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The term 'regression' means : 'deterioration', 'moving back', 'to return to an earlier or previous state'. So when we speak about regression analysis, what does the word 'regression' mean? Which & what sort of 'deterioration' or 'going back' are we analyzing?

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The original use by Francis Galton was in a problem where children's heights were being predicted from parents' heights. Tall parents (parents taller than average) tend to have tall children, but on average shorter than themselves, whereas short parents (parents shorter than average) tend to have short children, but on average taller than themselves.

This phenomenon was called regression to the mean, where regression means falling back, rather than deterioration.

The name has stuck for all similar problems, including the great majority that have nothing to do with heredity. But a regression effect can be expected in many testing-retesting problems.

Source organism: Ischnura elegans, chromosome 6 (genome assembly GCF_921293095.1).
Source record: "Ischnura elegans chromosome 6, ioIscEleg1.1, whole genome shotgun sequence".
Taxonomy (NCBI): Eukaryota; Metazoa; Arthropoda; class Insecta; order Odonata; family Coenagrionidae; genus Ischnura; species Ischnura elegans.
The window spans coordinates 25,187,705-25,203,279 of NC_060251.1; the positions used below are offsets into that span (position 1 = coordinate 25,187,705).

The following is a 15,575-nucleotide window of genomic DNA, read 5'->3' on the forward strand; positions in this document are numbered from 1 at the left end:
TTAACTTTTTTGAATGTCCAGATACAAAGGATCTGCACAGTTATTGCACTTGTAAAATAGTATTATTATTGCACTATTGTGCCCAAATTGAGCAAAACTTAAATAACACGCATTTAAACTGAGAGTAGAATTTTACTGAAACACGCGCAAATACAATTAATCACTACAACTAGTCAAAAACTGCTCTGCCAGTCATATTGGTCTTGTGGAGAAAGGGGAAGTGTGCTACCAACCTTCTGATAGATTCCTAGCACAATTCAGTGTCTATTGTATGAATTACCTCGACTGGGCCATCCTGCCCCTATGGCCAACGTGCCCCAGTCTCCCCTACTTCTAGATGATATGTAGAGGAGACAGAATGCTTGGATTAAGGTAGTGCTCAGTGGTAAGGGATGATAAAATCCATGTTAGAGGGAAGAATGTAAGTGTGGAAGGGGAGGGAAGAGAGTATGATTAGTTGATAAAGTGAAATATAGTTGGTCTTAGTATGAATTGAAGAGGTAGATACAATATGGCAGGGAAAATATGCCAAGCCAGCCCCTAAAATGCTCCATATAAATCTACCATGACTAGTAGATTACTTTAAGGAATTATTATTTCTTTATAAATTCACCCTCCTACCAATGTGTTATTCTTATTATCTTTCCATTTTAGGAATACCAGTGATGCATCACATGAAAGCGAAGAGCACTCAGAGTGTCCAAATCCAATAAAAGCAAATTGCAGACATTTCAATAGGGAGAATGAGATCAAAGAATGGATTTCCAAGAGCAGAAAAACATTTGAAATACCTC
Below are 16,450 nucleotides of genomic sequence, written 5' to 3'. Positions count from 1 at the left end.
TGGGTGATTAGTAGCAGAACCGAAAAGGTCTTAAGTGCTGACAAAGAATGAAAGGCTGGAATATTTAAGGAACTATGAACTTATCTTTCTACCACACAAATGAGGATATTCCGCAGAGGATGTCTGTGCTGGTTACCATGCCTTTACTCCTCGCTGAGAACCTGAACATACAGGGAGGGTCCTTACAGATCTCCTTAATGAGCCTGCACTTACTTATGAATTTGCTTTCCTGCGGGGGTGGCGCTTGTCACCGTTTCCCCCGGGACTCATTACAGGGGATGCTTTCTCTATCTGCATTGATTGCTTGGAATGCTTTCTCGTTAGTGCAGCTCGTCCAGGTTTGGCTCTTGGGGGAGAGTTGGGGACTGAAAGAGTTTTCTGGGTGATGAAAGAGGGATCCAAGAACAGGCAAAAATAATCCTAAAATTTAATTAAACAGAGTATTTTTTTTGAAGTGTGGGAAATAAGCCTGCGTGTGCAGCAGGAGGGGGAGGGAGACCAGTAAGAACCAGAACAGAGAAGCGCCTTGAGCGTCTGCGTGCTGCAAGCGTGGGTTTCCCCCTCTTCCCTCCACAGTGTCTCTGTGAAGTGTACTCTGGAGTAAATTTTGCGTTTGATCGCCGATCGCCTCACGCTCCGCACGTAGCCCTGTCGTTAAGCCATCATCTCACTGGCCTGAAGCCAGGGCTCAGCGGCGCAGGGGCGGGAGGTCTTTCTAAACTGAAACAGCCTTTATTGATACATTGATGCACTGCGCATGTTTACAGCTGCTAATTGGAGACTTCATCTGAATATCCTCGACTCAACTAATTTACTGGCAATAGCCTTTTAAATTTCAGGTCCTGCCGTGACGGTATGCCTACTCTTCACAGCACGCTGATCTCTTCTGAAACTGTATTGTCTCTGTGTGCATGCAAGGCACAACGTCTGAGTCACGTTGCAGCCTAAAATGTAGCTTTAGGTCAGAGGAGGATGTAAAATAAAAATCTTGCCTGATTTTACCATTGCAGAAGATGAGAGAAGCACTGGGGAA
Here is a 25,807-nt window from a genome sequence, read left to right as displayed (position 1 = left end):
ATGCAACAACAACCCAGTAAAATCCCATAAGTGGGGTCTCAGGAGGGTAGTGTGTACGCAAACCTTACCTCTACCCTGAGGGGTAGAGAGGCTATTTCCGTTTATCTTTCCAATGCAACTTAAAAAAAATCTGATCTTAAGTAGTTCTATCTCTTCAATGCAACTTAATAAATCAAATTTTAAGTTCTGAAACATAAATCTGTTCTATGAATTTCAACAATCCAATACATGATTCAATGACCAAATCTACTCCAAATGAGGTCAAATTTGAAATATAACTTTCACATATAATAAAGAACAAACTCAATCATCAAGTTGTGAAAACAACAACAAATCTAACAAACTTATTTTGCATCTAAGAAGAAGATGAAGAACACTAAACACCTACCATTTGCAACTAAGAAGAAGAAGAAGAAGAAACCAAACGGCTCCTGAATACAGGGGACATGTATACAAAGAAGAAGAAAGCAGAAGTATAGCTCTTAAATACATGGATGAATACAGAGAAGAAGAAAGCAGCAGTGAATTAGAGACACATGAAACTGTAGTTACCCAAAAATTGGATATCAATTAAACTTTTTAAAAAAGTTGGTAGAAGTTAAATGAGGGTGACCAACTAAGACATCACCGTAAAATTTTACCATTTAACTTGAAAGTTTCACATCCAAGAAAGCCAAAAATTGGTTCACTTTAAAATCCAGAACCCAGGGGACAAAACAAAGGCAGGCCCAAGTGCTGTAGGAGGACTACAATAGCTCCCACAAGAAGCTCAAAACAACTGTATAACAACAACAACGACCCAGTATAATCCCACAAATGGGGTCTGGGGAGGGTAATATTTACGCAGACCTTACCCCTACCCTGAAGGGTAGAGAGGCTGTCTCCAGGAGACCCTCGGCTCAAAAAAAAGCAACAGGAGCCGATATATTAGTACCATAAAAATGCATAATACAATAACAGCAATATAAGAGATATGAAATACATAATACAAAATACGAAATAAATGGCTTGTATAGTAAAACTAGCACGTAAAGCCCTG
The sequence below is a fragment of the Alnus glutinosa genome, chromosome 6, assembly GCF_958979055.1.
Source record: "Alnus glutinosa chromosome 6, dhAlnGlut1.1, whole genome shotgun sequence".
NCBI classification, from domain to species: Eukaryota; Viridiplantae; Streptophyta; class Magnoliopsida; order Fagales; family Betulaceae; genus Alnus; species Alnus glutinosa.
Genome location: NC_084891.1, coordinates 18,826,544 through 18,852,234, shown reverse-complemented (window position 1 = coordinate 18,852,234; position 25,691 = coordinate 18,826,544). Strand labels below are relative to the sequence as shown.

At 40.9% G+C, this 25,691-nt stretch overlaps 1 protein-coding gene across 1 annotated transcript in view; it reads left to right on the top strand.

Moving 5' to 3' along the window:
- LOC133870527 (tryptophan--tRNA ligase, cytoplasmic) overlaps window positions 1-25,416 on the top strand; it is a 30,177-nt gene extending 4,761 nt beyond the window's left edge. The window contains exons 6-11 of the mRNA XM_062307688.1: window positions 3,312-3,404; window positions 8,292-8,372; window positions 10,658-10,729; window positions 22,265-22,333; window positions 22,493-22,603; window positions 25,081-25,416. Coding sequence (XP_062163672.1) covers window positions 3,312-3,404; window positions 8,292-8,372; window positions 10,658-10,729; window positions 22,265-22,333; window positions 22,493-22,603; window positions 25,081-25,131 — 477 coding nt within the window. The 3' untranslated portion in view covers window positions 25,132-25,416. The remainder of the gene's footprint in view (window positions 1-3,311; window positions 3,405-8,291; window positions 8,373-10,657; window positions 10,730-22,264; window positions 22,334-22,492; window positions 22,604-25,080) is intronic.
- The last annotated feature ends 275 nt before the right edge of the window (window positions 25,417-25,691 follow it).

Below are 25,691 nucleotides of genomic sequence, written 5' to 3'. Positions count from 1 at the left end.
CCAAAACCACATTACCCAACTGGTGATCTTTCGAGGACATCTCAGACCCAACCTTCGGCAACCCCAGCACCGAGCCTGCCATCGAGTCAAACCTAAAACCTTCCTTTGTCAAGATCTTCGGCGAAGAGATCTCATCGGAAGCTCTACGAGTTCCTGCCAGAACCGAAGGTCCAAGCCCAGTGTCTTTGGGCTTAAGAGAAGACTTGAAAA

This history is well documented. For example, see this Wikipedia article and its references.

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A regression analysis with $k$ predictors has a form like this $y= a + b_1 x_1 + \cdots + b_k x_k$. Thus the regression regresses a dependent variable on its predictors.

Here is a similar question and part of the answer is "Since $y$ is being projected on $X$, that is what I think when I hear that $y$ is "regressed on $X$" - and that is probably why we talk about "regression" analysis. The link provided may make the question to a duplicate.

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    $\begingroup$ Historically this is not correct as explaining where the term comes from. It seems plausible as a way of explaining or motivating "on" as common usage, but you still need a story on where "regress" comes from, and that's what history supplies. $\endgroup$ – Nick Cox Apr 3 at 8:15
  • $\begingroup$ Thank you Nick & igoR87. It helps. $\endgroup$ – Vnay Apr 3 at 13:51

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